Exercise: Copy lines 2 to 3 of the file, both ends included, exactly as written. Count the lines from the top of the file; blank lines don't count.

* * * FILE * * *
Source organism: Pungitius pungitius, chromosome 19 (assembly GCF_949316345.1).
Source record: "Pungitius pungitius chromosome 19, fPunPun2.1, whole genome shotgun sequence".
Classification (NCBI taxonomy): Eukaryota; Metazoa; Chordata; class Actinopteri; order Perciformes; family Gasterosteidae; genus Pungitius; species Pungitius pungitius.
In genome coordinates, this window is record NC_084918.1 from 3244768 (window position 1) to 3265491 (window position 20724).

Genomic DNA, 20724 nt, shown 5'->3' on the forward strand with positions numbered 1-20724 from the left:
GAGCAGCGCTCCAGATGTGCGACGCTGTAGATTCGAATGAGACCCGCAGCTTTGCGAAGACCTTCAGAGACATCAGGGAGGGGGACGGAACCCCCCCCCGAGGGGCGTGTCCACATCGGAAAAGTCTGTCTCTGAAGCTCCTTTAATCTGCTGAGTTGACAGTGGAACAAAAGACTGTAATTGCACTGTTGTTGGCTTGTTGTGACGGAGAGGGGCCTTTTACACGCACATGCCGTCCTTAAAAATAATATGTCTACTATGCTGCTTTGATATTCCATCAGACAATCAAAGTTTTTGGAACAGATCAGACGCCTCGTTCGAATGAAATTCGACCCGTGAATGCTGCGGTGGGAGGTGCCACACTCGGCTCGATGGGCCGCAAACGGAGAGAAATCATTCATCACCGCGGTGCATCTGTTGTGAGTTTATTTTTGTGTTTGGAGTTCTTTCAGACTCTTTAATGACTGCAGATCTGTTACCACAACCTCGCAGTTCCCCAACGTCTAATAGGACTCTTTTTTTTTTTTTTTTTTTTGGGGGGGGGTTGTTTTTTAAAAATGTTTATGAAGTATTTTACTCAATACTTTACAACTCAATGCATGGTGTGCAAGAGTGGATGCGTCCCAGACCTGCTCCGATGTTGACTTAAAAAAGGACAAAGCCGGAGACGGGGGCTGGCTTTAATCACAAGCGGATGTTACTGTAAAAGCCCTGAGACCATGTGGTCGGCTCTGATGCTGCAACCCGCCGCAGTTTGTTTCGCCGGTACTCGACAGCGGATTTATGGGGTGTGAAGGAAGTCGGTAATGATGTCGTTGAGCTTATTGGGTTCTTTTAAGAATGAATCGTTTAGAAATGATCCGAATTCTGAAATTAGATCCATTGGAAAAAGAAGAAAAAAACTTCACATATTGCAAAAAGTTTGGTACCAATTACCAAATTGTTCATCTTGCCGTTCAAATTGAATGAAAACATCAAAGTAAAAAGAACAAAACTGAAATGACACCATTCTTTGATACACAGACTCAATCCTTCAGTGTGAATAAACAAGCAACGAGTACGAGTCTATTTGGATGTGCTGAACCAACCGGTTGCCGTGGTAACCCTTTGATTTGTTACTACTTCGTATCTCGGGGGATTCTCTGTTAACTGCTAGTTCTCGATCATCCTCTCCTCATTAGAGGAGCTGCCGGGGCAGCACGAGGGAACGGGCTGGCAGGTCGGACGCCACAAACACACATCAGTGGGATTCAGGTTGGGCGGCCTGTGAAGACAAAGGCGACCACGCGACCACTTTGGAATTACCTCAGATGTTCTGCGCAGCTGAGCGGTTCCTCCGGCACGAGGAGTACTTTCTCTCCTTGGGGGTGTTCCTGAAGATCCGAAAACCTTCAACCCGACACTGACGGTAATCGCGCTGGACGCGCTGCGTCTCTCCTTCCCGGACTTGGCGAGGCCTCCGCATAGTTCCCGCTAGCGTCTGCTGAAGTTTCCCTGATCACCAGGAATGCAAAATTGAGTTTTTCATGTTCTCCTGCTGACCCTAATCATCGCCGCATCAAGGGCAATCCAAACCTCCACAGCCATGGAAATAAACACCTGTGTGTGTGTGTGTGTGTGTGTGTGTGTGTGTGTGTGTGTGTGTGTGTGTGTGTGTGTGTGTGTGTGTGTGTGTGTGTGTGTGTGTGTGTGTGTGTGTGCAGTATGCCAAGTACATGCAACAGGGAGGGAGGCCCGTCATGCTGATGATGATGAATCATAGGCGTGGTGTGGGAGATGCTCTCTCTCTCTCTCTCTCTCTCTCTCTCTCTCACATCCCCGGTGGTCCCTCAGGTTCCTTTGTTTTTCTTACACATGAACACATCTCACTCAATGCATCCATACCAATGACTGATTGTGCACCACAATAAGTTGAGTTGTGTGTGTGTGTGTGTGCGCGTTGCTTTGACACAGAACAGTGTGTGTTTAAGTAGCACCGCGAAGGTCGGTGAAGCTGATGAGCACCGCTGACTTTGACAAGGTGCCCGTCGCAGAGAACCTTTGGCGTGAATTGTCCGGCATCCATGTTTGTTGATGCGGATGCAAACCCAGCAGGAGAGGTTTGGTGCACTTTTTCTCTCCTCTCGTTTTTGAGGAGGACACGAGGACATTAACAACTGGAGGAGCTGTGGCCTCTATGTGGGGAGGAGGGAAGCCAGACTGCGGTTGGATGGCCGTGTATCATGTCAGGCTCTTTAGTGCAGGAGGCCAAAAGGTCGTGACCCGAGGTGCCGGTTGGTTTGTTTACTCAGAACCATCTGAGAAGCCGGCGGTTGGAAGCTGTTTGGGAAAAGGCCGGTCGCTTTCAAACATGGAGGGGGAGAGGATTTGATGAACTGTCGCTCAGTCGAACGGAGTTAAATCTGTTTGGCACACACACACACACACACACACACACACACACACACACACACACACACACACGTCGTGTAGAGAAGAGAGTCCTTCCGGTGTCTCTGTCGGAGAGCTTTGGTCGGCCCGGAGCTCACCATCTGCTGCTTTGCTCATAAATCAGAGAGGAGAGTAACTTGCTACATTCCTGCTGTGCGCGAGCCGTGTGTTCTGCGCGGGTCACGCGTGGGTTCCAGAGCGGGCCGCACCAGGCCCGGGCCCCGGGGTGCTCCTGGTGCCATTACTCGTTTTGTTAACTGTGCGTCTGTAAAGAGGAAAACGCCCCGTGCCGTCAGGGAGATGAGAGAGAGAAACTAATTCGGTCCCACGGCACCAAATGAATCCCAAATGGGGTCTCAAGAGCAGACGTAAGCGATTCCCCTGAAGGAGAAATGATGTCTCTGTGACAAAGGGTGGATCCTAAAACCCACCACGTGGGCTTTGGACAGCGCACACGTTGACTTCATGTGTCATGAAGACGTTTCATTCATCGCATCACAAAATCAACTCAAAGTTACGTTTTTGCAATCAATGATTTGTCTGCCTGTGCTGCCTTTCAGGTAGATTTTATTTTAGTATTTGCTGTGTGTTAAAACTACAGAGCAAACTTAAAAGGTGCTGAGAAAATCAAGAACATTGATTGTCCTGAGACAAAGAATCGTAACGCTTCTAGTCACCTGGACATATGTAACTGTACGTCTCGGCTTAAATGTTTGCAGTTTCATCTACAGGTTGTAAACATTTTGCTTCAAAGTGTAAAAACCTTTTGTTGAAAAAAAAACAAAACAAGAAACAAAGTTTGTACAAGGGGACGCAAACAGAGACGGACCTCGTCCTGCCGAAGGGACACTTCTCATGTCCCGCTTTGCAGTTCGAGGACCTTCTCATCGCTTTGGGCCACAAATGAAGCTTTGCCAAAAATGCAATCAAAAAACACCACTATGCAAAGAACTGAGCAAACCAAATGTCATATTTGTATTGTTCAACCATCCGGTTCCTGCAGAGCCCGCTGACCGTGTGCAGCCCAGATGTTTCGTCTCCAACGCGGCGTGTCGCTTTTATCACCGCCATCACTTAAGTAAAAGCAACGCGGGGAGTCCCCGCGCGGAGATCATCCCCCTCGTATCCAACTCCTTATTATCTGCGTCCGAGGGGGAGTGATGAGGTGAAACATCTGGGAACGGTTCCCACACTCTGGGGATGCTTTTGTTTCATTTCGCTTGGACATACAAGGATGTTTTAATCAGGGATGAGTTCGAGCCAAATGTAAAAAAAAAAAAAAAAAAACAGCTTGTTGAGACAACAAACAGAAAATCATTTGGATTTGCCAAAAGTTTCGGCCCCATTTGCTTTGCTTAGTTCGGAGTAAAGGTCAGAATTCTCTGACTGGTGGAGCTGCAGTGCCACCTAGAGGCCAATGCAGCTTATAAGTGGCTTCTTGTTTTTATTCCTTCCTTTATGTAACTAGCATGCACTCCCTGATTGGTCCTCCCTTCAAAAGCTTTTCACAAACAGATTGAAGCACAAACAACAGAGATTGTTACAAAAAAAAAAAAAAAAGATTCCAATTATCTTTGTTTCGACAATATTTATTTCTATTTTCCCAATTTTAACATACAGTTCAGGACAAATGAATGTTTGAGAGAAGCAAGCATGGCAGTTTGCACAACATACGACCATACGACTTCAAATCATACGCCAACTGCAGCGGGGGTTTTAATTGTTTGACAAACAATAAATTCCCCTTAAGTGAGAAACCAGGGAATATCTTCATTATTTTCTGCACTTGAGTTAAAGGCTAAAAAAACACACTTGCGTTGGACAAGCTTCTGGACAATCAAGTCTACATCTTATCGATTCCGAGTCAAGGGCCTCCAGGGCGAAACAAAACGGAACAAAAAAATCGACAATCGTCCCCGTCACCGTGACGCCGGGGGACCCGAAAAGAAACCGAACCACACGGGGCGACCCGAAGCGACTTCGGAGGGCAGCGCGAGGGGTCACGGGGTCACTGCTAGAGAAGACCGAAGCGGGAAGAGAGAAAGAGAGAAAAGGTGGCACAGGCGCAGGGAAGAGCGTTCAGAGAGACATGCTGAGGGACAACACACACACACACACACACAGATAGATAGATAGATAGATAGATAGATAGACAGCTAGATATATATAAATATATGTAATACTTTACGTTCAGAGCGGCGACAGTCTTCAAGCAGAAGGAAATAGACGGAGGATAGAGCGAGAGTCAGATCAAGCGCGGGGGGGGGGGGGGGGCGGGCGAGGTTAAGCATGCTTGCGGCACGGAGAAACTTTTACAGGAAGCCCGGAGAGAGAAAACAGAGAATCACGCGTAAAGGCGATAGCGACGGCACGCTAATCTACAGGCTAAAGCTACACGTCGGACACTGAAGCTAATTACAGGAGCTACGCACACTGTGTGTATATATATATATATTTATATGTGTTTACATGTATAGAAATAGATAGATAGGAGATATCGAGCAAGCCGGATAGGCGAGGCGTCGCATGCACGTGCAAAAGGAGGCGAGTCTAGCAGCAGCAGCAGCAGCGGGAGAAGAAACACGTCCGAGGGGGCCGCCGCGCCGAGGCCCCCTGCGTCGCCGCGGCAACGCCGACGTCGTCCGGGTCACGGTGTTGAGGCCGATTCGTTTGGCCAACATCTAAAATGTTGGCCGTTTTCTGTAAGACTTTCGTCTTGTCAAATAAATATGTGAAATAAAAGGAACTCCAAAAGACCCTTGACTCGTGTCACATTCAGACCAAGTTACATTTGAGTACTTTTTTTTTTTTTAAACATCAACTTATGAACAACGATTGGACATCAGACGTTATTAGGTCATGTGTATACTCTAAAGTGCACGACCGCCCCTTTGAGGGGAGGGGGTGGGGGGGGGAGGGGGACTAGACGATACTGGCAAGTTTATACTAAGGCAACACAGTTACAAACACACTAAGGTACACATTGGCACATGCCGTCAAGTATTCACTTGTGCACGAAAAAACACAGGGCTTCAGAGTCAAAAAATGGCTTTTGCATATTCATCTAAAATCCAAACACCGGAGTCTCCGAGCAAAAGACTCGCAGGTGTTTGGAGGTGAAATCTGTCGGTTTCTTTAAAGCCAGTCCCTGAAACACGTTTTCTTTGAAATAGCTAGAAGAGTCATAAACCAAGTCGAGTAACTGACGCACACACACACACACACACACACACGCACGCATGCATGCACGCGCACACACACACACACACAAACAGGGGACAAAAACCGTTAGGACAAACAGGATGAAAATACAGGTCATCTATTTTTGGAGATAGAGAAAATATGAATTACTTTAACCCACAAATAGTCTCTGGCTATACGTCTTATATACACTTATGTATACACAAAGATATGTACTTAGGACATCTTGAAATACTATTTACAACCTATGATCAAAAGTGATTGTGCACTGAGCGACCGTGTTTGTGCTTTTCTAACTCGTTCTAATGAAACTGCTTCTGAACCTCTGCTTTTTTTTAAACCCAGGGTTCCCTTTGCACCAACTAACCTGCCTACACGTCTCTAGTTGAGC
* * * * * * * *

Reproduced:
Source record: "Pungitius pungitius chromosome 19, fPunPun2.1, whole genome shotgun sequence".
Classification (NCBI taxonomy): Eukaryota; Metazoa; Chordata; class Actinopteri; order Perciformes; family Gasterosteidae; genus Pungitius; species Pungitius pungitius.